By: Dr Justin Coulson
Each year, when summer holidays roll around, I remind myself that I need a break. I remind myself that it is time to try to relax and enjoy the holidays with my children before the pressures of work and school start up again next year. I know how important it is to have time to just chill together as a family… but each year it seems to get harder and harder.
The summer holidays can be a very stressful time for parents. Our kids are about to be home every day, all day. We worry about how to keep them active and occupied – so they aren’t glued to screens all day. Then there are childcare concerns. School holidays are incredibly difficult for working parents who have to take annual leave, or shuffle their kids between grandparents and holiday care. And finally, there are the seemingly endless costs. Tennis camps, art classes, STEM workshops – not to mention Christmas itself; these can often leave parents reaching into empty pockets.
But there is a way to chill out with your kids, avoid too much expense and still make wonderful summer holiday memories. It all comes down to planning.
Here are seven tips to help you do just that.
Make a Must-Do Checklist
Even before the summer holidays begin, sit down with the kids and brainstorm a list of things you want to do as a family while on holiday. These shouldn’t be big things (unless you’re already going on a big holiday!). These should be small, inexpensive and easy-to-accomplish things, like going to the movies, making pizza or visiting grandma.
Once you’ve made your list, get the kids to help you think about what you’ll need to do to accomplish your list. When everyone contributes you share the load and everyone in the family gets a say.
Look for Free and Cheap Activities
According to the Commonwealth Bank, entertaining kids over the summer holidays costs Australian parents a total of $368 million each year. These are just the funds that come directly out of your pocket as handouts, pocket money and outlay for holiday activities (if you add in the total Christmas spending the number soars to $1.1 billion!).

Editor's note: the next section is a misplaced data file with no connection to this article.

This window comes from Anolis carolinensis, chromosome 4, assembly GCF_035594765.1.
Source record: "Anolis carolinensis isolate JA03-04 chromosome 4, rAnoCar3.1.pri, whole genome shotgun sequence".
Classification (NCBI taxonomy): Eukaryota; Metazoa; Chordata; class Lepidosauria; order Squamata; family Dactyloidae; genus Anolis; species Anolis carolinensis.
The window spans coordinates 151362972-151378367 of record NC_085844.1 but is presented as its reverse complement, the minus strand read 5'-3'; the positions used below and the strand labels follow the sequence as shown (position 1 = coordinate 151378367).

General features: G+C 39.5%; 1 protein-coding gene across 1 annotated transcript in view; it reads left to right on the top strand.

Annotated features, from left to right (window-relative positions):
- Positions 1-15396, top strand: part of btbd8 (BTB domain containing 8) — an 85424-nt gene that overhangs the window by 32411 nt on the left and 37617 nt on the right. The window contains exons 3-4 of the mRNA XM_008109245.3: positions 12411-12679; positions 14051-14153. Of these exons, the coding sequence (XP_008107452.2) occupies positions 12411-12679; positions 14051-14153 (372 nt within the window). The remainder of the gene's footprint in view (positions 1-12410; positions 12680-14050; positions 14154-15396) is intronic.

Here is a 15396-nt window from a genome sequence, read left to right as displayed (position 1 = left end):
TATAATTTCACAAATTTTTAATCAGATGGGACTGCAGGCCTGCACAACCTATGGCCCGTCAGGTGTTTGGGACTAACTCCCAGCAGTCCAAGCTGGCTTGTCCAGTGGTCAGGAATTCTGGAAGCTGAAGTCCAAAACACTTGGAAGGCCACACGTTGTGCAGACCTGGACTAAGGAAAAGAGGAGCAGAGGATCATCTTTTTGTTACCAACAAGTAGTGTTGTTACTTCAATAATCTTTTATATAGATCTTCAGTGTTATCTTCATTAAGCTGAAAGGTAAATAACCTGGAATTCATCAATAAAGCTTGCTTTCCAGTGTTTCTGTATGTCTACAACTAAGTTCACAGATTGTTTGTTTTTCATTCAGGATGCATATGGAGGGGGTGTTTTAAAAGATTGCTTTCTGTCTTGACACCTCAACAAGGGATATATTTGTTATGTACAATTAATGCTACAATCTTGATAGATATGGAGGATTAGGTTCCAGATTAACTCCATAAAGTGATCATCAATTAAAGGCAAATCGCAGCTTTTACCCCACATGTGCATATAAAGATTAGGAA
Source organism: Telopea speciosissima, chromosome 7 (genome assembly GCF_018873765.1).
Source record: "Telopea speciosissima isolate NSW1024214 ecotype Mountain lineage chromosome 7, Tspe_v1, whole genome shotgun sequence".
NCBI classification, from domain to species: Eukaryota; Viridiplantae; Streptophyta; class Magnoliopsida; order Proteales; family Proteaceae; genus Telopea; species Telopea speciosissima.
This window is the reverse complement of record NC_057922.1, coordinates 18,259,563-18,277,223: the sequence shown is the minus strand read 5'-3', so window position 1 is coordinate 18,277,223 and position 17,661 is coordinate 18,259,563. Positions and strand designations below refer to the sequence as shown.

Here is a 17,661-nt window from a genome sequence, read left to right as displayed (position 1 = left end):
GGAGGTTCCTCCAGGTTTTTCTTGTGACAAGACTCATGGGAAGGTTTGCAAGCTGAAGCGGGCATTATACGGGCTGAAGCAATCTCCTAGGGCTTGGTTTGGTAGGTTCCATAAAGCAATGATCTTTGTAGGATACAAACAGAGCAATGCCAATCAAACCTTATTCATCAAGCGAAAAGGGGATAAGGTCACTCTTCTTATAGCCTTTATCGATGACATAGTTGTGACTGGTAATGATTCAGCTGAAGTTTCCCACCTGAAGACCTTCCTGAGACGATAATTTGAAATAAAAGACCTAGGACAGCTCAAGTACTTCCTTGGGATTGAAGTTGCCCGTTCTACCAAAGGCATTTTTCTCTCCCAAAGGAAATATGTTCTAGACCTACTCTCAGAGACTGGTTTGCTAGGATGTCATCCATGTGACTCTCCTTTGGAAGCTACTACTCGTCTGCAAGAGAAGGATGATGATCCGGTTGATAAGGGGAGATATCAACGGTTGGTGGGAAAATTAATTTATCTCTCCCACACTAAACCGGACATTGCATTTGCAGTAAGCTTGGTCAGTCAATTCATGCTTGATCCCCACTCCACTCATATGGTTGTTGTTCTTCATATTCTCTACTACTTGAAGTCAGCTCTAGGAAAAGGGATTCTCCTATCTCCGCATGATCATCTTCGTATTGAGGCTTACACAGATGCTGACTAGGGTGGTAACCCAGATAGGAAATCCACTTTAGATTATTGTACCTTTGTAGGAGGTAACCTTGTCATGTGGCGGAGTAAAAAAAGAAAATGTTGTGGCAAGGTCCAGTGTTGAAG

You can avoid the constant drain on your finances by making a weekly activity plan and sticking with it. If you don’t have a plan, you’ll go for the lazy options, which cost the most. Look for inexpensive activities like the park or the beach (be sure to incorporate your checklist). Community gardens can help teach kids about growing food, often at little or no cost to you. Local councils and libraries also offer free holiday activities, such as crafts, story time and even exercise classes.
Have a look around. You’ll be surprised at the variety on offer.
Find a Family Challenge
Do something that’s hard or a little scary as a family. Maybe it’s climbing the nearest mountain peak, or travelling to one further away and doing something really serious. Maybe it’s as simple as going roller-skating or ice-skating for the first time. Whatever it is, make sure it challenges yourself and your kids. Tackling something as a family makes you feel like a team and will create extraordinary memories. Some of these might be a little bit costly, so pick your expensive activities first and slot them in. Then build lots of no-cost or low-cost activities around them.
Learn Something New
Take the opportunity to learn something new as a family. Pick something that interests both you and your kids and get curious about it. Maybe you can start learning the guitar, or finding out about a new culture (and then make their food!). Be vulnerable and get creative. Not only is it great for your brain, it will also give you a memorable holiday.
Limit Scheduled Activities
Be careful not to over schedule your family. Doing something in the morning and then something in the afternoon (and the evening!) can be too much. The kids get exhausted, you get stressed, and it all gets too hard. By limiting your activities to either the morning or afternoon (but not both!), you’ll feel balanced, and your kids will have a chance to have some space, be bored and learn how to entertain themselves.
Beware of Screen Time
Be smart about how and when you use screens. Using a device to scroll through Facebook for an hour takes time away from family and the experience of being ‘together’ (when we allow technology to interfere with our face-to-face interactions it’s known as technoference, and it’s not good).
Of course, there are some times where devices are helpful and make things more enjoyable. Identify the times when devices will contribute to your family’s wellbeing and those times when they won’t. Really think about why you are using a device before turning it on.
Get enough sleep! You are on a holiday, so rest and relax. We feel better when we are not sleep-deprived. We are nicer to be around. People will be happier to hear from us, see us, speak to us and spend time with us, including our kids.
These tips can help ensure that our summer holidays have plenty of inexpensive, challenging and new activities, while still allowing for rest, relaxation, personal time and sleep. It just takes a little bit of planning to have a truly memorable family holiday.
Article supplied with thanks to Happy Families.
About the Author: A sought after public speaker and author, and former radio broadcaster, Justin has a psychology degree from the University of Queensland and a PhD in psychology from the University of Wollongong.